Although French Cay is considered an uninhabited island, this small sandy patch is actually home to an unbelievable variety of bird life, not to mention plenty of great dive spots too. Rock N Roll boasts larger-than-life barrel sponges and impressive pillar coral, while nurse sharks add that extra bit of excitement to the dive. Double D is so named for the two large coral mounds which are in pristine condition and welcome a variety of fish life including trumpetfish and angelfish.
Getting to the Turks and Caicos Islands
Easily accessible from the eastern coast of the US and many other US cities, regular flights depart Miami for the island of Providenciales which is home to an international airport. Internal flights to Grand Turk are also easily arranged from here. The Bahamas and other Caribbean nations are also nearby. The islands make use of the US Dollar and English is widely understood and spoken by the locals, which makes arranging transport and dives that much easier for English-speaking visitors. The locals also speak Spanish and Turks and Caicos Islander Creole. A visitor visa is not usually required but as always it is best to research the current immigration laws before booking a trip.
Where to Stay in the Turks and Caicos Islands
Although it is possible to reach the many dive sites by boat, the best way to experience all that these magnificent islands have to offer is by liveaboard. Two major companies operate weeklong liveaboard trips and divers are spoilt with up to 5 dives a day including night dives. Most of the locations visited via liveaboard are around the Caicos Islands, but special itineraries will offer trips to Grand Turk.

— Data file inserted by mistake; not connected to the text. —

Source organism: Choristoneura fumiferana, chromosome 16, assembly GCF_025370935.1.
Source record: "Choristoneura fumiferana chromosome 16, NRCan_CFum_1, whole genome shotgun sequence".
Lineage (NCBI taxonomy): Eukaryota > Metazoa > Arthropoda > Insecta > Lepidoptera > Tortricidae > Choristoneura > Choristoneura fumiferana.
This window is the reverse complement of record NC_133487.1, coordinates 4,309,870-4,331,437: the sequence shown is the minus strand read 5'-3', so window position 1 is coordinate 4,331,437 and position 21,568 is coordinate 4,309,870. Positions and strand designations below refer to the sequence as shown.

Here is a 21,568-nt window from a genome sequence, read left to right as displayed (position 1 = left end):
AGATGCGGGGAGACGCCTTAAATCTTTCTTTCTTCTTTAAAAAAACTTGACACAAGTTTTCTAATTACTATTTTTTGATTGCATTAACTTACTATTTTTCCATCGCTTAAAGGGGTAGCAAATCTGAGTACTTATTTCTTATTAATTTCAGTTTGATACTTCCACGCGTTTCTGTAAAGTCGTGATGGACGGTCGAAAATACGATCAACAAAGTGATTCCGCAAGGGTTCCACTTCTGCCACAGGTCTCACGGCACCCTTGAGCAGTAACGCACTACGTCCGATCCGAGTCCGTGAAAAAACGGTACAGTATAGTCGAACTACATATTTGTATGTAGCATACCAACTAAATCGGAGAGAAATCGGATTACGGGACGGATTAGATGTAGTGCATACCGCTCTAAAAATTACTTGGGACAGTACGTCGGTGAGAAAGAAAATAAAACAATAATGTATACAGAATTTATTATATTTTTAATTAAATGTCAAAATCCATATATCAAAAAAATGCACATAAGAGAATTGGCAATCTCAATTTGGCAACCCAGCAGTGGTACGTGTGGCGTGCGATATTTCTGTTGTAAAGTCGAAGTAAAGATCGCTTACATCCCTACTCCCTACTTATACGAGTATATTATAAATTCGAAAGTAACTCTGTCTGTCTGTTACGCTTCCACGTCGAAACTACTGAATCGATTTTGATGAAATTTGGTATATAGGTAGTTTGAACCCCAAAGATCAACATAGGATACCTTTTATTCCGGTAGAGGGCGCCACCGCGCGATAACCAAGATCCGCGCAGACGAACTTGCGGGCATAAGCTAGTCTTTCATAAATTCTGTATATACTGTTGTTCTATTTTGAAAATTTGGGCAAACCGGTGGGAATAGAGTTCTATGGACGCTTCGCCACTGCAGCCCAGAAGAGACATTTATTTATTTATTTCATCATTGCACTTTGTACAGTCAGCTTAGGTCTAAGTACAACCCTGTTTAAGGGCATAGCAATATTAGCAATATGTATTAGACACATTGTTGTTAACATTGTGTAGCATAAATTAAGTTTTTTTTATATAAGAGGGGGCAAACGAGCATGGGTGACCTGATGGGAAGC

If luxury accommodation on-board a liveaboard is not to your taste, a number of resorts and dive shops are available on the shore which will gladly help to arrange dives for your group or help to create diver-specific packages. It is also possible to start or further your diving qualification with some of these shore-based dive shops. Renting diving equipment is a simple process, but divers should take note that many divers opt for nitrox when doing multiple dives in order to get maximum bottom time.
When to Visit the Turks and Caicos Islands
The islands are blessed with pleasant weather throughout most of the year, with the only exception being hurricane season in the fall months. Aside from these big storms, visitors can expect to experience long days filled with sunshine and calm water conditions. Water temperatures will not usually drop below 25°C and tend to range between 25-29°C. During the summer, the air temperature is very warm at 29-32°C and the mild winter months are ideal for those needing a getaway from colder places, as even in winter the air temperature rarely drops below 26°C. The winter months can bring with them relatively strong winds, but these winds also bring an abundance of humpback whales on their way from the cold North Atlantic to the warm waters of the Caribbean. The Turks and Caicos islands boast unbelievable year-round diving with visibility of over 30 metres in some cases, making these islands well worth a visit for divers of all abilities.